However, it fell on hard times, went into liquidation and in 1986 became the first Scottish distillery to be owned by a Japanese company – Takara Shuzo Co. and Okara & Co.

The Tomatin 12 year was first launched in 2004, followed by further age statements – 15, 18, 21, 25 and more. It has since been joined in 2010 by a peated line now branded as ‘Cu Bocan.’ More recently a no age statement ‘Legacy‘ has joined the core range.

Tomatin 12

Here’s what I found with my sample…

Tomatin 12 year 43%

  • Nose – Definitely some sherry in there… stewed prunes, quite malty, perhaps a bit of subdued dried ginger, slightly nutty… as it continued to open found raw apple with a dash of cinnamon
  • Palate – Takes some getting used to… very dry, bit of charcoal, woody, yet with a sweetish element underneath, not fudge but close like a fruit and nut chocolate bar with a slightly burnt quality, then a musty mildew, fungus or mushrooms, again nutty and something else that couldn’t be quite pinpointed
  • Finish – No rough edges, sweet carrying forward the malt and wood, surprisingly longer than anticipated

This was one of those whiskies that I wanted to like, but struggled… Not terribly complex, nothing specifically wrong but was as though the sherry finish was ‘pushy’ or ‘forced’, being used to soak up or disguise the base whisky.

It sounds terribly uncharitable and so I decided to go back to it again and give it another chance – this time with company after we sampled the Tomatin Legacy.

In comparison, it was a treat to have a more mature avatar of the Tomatin. Everything in the Legacy more accentuated and richer.

And that key element I just couldn’t quite place? Ginseng!

Here’s what the folks at Tomatin have to say:

The Tomatin 12 Year Old is smooth and silky, having been matured in traditional Scotch Whisky, ex-Bourbon and ex-Spanish Sherry casks. A rich, fruity aroma is the prelude to sweet flavours of ripe apples, pears and a subtle hint of nut before the long, pleasantly oily finish. 

Thanks to a recent gift, I had Jim Murray’s Whisky Bible 2016 on hand… curious looked at the rating… 91.5/100?!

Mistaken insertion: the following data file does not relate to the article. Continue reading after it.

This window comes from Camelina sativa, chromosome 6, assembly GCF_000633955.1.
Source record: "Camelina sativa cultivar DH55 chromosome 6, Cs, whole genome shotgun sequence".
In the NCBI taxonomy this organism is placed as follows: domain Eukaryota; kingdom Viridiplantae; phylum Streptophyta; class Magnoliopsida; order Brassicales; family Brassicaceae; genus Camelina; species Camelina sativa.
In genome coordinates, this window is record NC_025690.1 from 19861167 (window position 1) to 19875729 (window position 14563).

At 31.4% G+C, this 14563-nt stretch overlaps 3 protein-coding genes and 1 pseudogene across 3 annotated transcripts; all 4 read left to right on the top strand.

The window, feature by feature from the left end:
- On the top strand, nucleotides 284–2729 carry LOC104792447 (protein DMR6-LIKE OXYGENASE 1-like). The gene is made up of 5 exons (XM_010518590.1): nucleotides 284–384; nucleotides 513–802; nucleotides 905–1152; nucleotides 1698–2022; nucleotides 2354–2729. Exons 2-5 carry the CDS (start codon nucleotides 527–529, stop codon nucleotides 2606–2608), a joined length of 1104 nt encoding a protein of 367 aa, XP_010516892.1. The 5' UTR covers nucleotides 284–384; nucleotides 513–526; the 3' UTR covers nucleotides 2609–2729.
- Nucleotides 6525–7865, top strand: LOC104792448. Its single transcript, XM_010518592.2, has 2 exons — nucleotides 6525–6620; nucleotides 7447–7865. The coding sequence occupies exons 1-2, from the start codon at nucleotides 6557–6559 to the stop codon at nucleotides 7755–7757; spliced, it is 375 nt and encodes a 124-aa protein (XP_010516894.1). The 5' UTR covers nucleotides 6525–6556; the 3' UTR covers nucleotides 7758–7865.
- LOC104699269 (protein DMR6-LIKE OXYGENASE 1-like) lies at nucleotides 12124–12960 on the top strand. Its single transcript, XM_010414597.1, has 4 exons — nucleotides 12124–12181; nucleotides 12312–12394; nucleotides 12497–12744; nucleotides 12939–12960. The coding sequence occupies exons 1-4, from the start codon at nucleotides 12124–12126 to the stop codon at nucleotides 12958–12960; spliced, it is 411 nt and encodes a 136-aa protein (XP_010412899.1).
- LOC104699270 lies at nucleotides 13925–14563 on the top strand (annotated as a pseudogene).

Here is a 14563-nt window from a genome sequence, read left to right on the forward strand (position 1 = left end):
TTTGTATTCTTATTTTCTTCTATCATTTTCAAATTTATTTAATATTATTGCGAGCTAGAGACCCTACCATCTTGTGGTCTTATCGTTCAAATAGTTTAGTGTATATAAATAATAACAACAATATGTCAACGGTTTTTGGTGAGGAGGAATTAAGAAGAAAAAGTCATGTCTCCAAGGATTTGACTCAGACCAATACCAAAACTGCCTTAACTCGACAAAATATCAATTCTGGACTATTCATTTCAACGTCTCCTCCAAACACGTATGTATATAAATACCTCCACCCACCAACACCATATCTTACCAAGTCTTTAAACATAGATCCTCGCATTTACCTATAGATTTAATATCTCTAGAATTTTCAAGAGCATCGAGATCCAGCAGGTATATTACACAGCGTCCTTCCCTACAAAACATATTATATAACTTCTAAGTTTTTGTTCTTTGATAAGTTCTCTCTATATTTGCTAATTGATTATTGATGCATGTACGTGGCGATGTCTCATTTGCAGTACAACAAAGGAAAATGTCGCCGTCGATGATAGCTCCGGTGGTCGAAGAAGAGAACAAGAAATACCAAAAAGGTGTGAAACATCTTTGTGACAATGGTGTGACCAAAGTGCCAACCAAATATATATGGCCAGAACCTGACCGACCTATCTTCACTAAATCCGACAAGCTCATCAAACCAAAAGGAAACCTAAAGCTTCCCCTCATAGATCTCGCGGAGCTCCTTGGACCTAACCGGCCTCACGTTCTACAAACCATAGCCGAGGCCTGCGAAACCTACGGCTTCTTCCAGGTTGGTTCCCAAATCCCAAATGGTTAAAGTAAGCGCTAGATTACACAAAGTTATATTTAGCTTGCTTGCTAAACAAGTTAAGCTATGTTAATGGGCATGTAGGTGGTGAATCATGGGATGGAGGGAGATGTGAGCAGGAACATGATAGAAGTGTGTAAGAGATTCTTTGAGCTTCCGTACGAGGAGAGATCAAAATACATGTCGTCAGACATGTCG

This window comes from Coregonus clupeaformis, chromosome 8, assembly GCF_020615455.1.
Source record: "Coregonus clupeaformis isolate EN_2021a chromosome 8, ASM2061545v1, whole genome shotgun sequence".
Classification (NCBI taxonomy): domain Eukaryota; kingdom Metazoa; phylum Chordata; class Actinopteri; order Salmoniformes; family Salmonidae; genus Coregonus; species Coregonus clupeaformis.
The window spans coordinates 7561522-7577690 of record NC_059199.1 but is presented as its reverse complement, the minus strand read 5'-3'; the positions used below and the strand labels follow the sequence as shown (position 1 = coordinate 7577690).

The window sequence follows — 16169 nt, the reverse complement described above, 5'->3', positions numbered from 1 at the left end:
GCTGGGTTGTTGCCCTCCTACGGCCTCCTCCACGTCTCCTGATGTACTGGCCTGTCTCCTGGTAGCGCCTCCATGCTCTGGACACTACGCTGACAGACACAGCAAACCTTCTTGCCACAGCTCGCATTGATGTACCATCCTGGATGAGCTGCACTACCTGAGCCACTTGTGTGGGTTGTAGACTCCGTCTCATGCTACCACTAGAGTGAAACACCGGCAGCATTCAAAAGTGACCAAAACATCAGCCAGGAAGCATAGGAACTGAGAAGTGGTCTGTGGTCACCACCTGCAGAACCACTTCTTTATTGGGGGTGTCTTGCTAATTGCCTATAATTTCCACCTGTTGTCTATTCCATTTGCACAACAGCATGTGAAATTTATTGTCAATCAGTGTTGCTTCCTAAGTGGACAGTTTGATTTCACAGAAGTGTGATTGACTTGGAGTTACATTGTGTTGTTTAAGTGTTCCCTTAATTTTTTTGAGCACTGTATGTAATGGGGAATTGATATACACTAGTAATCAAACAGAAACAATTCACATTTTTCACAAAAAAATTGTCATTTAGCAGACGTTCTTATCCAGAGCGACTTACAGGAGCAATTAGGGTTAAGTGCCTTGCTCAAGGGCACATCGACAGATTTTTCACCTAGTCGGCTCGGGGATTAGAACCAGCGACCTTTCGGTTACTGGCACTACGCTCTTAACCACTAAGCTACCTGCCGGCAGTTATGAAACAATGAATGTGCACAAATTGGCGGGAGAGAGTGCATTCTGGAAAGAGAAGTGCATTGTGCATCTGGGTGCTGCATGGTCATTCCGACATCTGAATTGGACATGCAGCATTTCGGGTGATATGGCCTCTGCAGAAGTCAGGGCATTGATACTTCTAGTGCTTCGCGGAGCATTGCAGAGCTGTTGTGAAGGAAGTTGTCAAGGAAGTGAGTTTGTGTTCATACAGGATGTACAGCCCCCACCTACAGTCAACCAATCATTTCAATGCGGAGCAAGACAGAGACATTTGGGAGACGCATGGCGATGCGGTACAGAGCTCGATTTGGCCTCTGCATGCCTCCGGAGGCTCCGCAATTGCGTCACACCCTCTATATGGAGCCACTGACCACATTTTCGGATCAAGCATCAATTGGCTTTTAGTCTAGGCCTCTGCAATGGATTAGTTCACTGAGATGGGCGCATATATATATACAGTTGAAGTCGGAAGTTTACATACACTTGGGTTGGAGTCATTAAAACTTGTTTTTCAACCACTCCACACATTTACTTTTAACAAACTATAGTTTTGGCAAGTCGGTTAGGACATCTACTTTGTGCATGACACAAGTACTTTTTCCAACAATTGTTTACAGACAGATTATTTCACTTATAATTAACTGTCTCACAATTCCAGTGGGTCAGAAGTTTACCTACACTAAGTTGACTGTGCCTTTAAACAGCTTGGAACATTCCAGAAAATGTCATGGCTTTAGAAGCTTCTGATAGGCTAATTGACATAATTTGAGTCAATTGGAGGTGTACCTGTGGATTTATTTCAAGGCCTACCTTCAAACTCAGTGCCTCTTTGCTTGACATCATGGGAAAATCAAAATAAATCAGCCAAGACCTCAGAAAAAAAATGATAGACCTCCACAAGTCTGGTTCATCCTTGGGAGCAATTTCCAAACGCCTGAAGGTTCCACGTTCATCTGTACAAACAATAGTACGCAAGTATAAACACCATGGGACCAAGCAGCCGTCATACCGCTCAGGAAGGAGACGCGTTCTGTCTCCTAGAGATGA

However… when you read further, pay attention to his wood comment:

For a great many years, Tomatin operated under severe financial restrictions. This meant that some of the wood brought to the distillery during this period was hardly of top-notch quality. This has made life difficult for those charged with moulding the stocks into workable expressions. 

That rang exceedingly true. And yes, good effort with this whisky but still not quite to my picky preferences…

Next up from the “I don’t collect stamps!” whisky collection:

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Tomatin Legacy 43%

First up in our August miniatures exploration was a no age statement whisky from Tomatin.

The Tomatin Legacy expression is dedicated to the legacy of the distillery’s relationship with its community, as the village became a town when accommodating the workers required to build the distillery… and remains today.

Tomatin Legacy

Tomatin Legacy 43%

  • Nose – Quite a kick with bit of varnish, bananas, sweetness creeping into dry wood, light peat? some resin, sweet sour overripe fruit, a vegetal element
  • Palate – While bold it also is curiously ‘thin’, bitter sour khata then caramel sweet
  • Finish – Initial burn then just sits there with subtle dry ash, bitter

Overall left impression of sticky toffee pudding.

We then compared the Legacy with a sample of Tomatin 12 year.

Here’s what the folks over at Tomatin have to say:

Time in Bourbon barrels and Virgin Oak casks brings a light sweetness to The Tomatin Legacy, which boasts aromas of vanilla, marshmallow, pineapple and lemon. On the palate gentle flavours of candy, pine, lemon sherbet, apples and sponge cake emerge ahead of a light, clean finish. 

Jim Murray’s Whisky Bible 2015 – 94.5/100

BTW… if you are in the US, just substitute “Dualchas” for “Tomatin”

Here’s what others have to say:

Other miniatures sampled recently include: